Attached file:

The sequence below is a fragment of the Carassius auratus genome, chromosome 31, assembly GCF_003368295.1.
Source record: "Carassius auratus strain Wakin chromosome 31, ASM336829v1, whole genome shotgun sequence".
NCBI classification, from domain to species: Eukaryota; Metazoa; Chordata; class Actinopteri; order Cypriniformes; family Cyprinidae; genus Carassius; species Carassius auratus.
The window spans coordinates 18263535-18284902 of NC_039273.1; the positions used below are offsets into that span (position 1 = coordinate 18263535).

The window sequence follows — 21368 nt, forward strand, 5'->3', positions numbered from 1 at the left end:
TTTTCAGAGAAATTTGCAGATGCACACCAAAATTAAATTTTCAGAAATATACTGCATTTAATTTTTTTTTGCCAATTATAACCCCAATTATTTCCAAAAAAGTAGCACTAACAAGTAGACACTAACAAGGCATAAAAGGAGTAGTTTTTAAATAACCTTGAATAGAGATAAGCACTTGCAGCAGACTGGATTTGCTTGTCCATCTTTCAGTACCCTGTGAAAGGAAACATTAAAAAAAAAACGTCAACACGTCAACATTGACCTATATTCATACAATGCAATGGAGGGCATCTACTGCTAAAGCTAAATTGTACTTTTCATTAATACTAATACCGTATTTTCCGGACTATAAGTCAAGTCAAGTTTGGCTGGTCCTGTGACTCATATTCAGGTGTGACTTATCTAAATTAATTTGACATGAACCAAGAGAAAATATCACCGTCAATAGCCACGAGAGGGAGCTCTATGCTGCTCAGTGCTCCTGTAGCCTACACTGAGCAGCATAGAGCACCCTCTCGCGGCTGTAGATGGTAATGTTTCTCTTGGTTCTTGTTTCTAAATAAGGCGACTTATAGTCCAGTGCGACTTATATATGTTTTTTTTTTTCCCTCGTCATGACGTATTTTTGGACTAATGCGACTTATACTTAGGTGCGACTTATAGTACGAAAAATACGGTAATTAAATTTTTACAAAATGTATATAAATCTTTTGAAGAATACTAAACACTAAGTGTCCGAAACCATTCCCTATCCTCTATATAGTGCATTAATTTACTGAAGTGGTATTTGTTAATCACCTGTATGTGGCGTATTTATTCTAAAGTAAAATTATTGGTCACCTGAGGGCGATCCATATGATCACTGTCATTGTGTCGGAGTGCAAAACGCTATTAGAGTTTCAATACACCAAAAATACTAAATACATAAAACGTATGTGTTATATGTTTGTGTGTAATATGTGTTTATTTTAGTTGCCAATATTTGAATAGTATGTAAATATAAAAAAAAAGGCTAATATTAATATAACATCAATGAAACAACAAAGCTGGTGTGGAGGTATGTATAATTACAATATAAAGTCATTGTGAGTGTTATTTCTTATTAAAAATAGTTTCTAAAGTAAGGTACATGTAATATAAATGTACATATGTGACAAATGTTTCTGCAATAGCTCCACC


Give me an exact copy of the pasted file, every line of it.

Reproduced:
The sequence below is a fragment of the Carassius auratus genome, chromosome 31, assembly GCF_003368295.1.
Source record: "Carassius auratus strain Wakin chromosome 31, ASM336829v1, whole genome shotgun sequence".
NCBI classification, from domain to species: Eukaryota; Metazoa; Chordata; class Actinopteri; order Cypriniformes; family Cyprinidae; genus Carassius; species Carassius auratus.
The window spans coordinates 18263535-18284902 of NC_039273.1; the positions used below are offsets into that span (position 1 = coordinate 18263535).

The window sequence follows — 21368 nt, forward strand, 5'->3', positions numbered from 1 at the left end:
TTTTCAGAGAAATTTGCAGATGCACACCAAAATTAAATTTTCAGAAATATACTGCATTTAATTTTTTTTTGCCAATTATAACCCCAATTATTTCCAAAAAAGTAGCACTAACAAGTAGACACTAACAAGGCATAAAAGGAGTAGTTTTTAAATAACCTTGAATAGAGATAAGCACTTGCAGCAGACTGGATTTGCTTGTCCATCTTTCAGTACCCTGTGAAAGGAAACATTAAAAAAAAAACGTCAACACGTCAACATTGACCTATATTCATACAATGCAATGGAGGGCATCTACTGCTAAAGCTAAATTGTACTTTTCATTAATACTAATACCGTATTTTCCGGACTATAAGTCAAGTCAAGTTTGGCTGGTCCTGTGACTCATATTCAGGTGTGACTTATCTAAATTAATTTGACATGAACCAAGAGAAAATATCACCGTCAATAGCCACGAGAGGGAGCTCTATGCTGCTCAGTGCTCCTGTAGCCTACACTGAGCAGCATAGAGCACCCTCTCGCGGCTGTAGATGGTAATGTTTCTCTTGGTTCTTGTTTCTAAATAAGGCGACTTATAGTCCAGTGCGACTTATATATGTTTTTTTTTTTCCCTCGTCATGACGTATTTTTGGACTAATGCGACTTATACTTAGGTGCGACTTATAGTACGAAAAATACGGTAATTAAATTTTTACAAAATGTATATAAATCTTTTGAAGAATACTAAACACTAAGTGTCCGAAACCATTCCCTATCCTCTATATAGTGCATTAATTTACTGAAGTGGTATTTGTTAATCACCTGTATGTGGCGTATTTATTCTAAAGTAAAATTATTGGTCACCTGAGGGCGATCCATATGATCACTGTCATTGTGTCGGAGTGCAAAACGCTATTAGAGTTTCAATACACCAAAAATACTAAATACATAAAACGTATGTGTTATATGTTTGTGTGTAATATGTGTTTATTTTAGTTGCCAATATTTGAATAGTATGTAAATATAAAAAAAAAGGCTAATATTAATATAACATCAATGAAACAACAAAGCTGGTGTGGAGGTATGTATAATTACAATATAAAGTCATTGTGAGTGTTATTTCTTATTAAAAATAGTTTCTAAAGTAAGGTACATGTAATATAAATGTACATATGTGACAAATGTTTCTGCAATAGCTCCACC